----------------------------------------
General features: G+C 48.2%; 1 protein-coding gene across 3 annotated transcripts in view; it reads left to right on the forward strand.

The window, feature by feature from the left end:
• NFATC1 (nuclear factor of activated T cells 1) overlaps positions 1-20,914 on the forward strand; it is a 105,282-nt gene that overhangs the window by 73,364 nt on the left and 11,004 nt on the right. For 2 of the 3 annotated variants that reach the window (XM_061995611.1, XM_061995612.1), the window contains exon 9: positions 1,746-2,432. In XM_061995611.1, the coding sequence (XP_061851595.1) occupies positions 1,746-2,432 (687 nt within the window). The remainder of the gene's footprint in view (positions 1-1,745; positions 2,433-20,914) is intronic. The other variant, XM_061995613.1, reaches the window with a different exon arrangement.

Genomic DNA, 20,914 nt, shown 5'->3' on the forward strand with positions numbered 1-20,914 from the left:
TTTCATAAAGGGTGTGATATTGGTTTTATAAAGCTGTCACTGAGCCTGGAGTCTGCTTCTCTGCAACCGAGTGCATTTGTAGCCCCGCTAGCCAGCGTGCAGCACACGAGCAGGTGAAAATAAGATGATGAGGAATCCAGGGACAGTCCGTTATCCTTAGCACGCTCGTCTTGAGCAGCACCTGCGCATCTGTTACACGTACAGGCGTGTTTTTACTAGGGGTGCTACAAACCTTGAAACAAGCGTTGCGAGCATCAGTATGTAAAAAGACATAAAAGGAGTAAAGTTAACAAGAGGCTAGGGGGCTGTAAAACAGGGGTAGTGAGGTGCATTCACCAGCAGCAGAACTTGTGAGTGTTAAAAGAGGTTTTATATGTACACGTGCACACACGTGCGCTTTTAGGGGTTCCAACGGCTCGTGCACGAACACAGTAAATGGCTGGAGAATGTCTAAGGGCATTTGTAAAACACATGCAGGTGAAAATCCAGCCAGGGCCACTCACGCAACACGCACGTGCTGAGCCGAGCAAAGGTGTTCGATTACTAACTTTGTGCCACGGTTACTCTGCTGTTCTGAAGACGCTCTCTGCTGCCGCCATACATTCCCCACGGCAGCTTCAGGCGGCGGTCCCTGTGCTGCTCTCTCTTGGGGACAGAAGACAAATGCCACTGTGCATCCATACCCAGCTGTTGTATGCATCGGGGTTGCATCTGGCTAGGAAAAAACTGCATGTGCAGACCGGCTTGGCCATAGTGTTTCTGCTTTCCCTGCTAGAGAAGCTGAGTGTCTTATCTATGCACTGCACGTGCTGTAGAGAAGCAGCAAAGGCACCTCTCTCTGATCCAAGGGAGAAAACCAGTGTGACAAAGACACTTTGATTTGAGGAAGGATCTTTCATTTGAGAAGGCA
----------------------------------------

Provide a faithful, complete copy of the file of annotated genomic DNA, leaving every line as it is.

General features: G+C 48.2%; 1 protein-coding gene across 3 annotated transcripts in view; it reads left to right on the forward strand.

The window, feature by feature from the left end:
• NFATC1 (nuclear factor of activated T cells 1) overlaps positions 1-20,914 on the forward strand; it is a 105,282-nt gene that overhangs the window by 73,364 nt on the left and 11,004 nt on the right. For 2 of the 3 annotated variants that reach the window (XM_061995611.1, XM_061995612.1), the window contains exon 9: positions 1,746-2,432. In XM_061995611.1, the coding sequence (XP_061851595.1) occupies positions 1,746-2,432 (687 nt within the window). The remainder of the gene's footprint in view (positions 1-1,745; positions 2,433-20,914) is intronic. The other variant, XM_061995613.1, reaches the window with a different exon arrangement.

Genomic DNA, 20,914 nt, shown 5'->3' on the forward strand with positions numbered 1-20,914 from the left:
TTTCATAAAGGGTGTGATATTGGTTTTATAAAGCTGTCACTGAGCCTGGAGTCTGCTTCTCTGCAACCGAGTGCATTTGTAGCCCCGCTAGCCAGCGTGCAGCACACGAGCAGGTGAAAATAAGATGATGAGGAATCCAGGGACAGTCCGTTATCCTTAGCACGCTCGTCTTGAGCAGCACCTGCGCATCTGTTACACGTACAGGCGTGTTTTTACTAGGGGTGCTACAAACCTTGAAACAAGCGTTGCGAGCATCAGTATGTAAAAAGACATAAAAGGAGTAAAGTTAACAAGAGGCTAGGGGGCTGTAAAACAGGGGTAGTGAGGTGCATTCACCAGCAGCAGAACTTGTGAGTGTTAAAAGAGGTTTTATATGTACACGTGCACACACGTGCGCTTTTAGGGGTTCCAACGGCTCGTGCACGAACACAGTAAATGGCTGGAGAATGTCTAAGGGCATTTGTAAAACACATGCAGGTGAAAATCCAGCCAGGGCCACTCACGCAACACGCACGTGCTGAGCCGAGCAAAGGTGTTCGATTACTAACTTTGTGCCACGGTTACTCTGCTGTTCTGAAGACGCTCTCTGCTGCCGCCATACATTCCCCACGGCAGCTTCAGGCGGCGGTCCCTGTGCTGCTCTCTCTTGGGGACAGAAGACAAATGCCACTGTGCATCCATACCCAGCTGTTGTATGCATCGGGGTTGCATCTGGCTAGGAAAAAACTGCATGTGCAGACCGGCTTGGCCATAGTGTTTCTGCTTTCCCTGCTAGAGAAGCTGAGTGTCTTATCTATGCACTGCACGTGCTGTAGAGAAGCAGCAAAGGCACCTCTCTCTGATCCAAGGGAGAAAACCAGTGTGACAAAGACACTTTGATTTGAGGAAGGATCTTTCATTTGAGAAGGCA